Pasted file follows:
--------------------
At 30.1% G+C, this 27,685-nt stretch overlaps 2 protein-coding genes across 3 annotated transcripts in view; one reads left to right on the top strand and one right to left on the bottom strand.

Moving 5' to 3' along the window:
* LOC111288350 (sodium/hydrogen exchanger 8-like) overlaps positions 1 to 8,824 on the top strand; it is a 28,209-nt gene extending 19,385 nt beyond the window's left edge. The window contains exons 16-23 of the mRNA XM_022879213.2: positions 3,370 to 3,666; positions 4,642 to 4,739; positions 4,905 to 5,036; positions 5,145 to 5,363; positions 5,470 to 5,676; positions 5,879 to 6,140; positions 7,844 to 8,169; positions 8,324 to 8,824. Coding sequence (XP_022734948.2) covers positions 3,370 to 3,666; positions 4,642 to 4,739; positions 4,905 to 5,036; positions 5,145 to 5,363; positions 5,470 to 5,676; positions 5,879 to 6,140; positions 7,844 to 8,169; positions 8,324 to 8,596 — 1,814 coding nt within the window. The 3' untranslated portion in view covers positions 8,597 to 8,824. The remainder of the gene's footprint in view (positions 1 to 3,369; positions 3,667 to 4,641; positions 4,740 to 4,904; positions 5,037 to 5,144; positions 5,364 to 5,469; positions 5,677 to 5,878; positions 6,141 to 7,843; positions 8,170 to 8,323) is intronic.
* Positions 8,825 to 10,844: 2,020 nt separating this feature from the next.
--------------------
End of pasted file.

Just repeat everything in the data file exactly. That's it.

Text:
At 30.1% G+C, this 27,685-nt stretch overlaps 2 protein-coding genes across 3 annotated transcripts in view; one reads left to right on the top strand and one right to left on the bottom strand.

Moving 5' to 3' along the window:
* LOC111288350 (sodium/hydrogen exchanger 8-like) overlaps positions 1 to 8,824 on the top strand; it is a 28,209-nt gene extending 19,385 nt beyond the window's left edge. The window contains exons 16-23 of the mRNA XM_022879213.2: positions 3,370 to 3,666; positions 4,642 to 4,739; positions 4,905 to 5,036; positions 5,145 to 5,363; positions 5,470 to 5,676; positions 5,879 to 6,140; positions 7,844 to 8,169; positions 8,324 to 8,824. Coding sequence (XP_022734948.2) covers positions 3,370 to 3,666; positions 4,642 to 4,739; positions 4,905 to 5,036; positions 5,145 to 5,363; positions 5,470 to 5,676; positions 5,879 to 6,140; positions 7,844 to 8,169; positions 8,324 to 8,596 — 1,814 coding nt within the window. The 3' untranslated portion in view covers positions 8,597 to 8,824. The remainder of the gene's footprint in view (positions 1 to 3,369; positions 3,667 to 4,641; positions 4,740 to 4,904; positions 5,037 to 5,144; positions 5,364 to 5,469; positions 5,677 to 5,878; positions 6,141 to 7,843; positions 8,170 to 8,323) is intronic.
* Positions 8,825 to 10,844: 2,020 nt separating this feature from the next.